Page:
Study reveals pikas’ impact on Tibetan grassland degradation


Increased precipitation can alleviate grassland degradation in Tibet which is worsened by pika grazing and climate warming, according to a recent research led by Prof. LUO Tianxiang from the Institute of Tibetan Plateau Research, Chinese Academy of Sciences (ITPCAS). The study published in Plant Ecology improved our understanding on what factors are responsible for grassland degradation in the context of global warming.

Plateau pikas

Tibetan Plateau is home to the highest and largest grasslands and meadows in the world. The whole area has experienced severe grassland degradation over the last 30 years, in which, according to previous studies, overgrazing, climate change and the pika activity all have a role to play.

Plateau pika is a keystone species found on the Tibetan grasslands. As a native species in alpine ecosystems, plateau pikas prefer to live in warm and dry habitats. Small and furry as they are, pikas are identified as a pest responsible for the land degradation. It is already known that when plants grow poorly due to overgrazing, pika populations will grow, thus worsening the grassland degradation. However, few studies report how pikas respond to climate change and what are the impacts of the other two factors on plant growth.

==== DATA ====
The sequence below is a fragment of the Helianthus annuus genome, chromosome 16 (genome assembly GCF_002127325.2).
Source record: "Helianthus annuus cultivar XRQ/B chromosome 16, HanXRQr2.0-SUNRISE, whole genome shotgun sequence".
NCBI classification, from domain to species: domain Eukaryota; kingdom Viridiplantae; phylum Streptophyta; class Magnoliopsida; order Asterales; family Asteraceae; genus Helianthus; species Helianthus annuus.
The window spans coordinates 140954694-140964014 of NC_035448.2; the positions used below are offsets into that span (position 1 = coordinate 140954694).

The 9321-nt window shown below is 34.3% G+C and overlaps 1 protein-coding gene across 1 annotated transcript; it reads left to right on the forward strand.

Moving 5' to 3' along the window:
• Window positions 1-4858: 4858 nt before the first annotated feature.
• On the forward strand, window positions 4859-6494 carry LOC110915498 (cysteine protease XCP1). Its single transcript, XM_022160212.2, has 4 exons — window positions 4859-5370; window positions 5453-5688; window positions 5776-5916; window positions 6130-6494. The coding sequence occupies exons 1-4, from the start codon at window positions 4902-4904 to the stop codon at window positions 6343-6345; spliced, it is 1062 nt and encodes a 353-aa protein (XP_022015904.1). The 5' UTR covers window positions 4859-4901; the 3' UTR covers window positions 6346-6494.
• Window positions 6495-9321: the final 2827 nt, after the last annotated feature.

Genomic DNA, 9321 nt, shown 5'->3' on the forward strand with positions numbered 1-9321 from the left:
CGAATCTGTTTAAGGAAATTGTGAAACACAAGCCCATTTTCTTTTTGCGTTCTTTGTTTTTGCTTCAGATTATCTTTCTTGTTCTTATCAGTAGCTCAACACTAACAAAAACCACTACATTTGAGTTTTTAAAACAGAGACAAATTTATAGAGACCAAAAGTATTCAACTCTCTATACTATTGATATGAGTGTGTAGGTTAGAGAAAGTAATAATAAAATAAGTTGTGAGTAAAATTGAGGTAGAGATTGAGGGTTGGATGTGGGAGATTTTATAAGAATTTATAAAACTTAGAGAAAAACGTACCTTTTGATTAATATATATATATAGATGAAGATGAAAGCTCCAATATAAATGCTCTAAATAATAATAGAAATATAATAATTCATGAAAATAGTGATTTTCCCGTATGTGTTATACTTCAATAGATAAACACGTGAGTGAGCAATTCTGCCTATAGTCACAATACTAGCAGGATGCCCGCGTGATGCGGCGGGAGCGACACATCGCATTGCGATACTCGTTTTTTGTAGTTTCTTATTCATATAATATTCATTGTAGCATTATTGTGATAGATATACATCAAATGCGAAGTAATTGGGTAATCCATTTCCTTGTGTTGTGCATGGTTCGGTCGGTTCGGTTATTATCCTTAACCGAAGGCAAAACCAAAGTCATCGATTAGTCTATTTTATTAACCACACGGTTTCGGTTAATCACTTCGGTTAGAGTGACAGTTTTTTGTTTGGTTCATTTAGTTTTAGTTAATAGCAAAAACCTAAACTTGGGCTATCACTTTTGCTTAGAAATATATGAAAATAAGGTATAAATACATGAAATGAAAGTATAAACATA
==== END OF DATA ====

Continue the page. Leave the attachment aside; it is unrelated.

Through a 2-year experiment in Namtso of Tibet, Luo’s team discovered that “the effect of pika grazing on Stipa purpurea is amplified by warming but alleviated by increased precipitation in an alpine grassland.” (Haixia Wei et al, 2019) This finding has clarified the role of pika in grassland degradation, and thus provides a scientific basis for better adaptation to future climate change. (Tie Xinyu & Xia Cuihui)

Net effect of warming and increased precipitation and pika hervivory on plant growth

Zhao, J., Tian, L., Wei, H., Zhang, T., Bai, Y., Li, R., & Tang, Y. (2019). Impact of plateau pika (Ochotona curzoniae) burrowing-induced microtopography on ecosystem respiration of the alpine meadow and steppe on the Tibetan plateau. Plant and Soil, 1-14.
Full-text available at: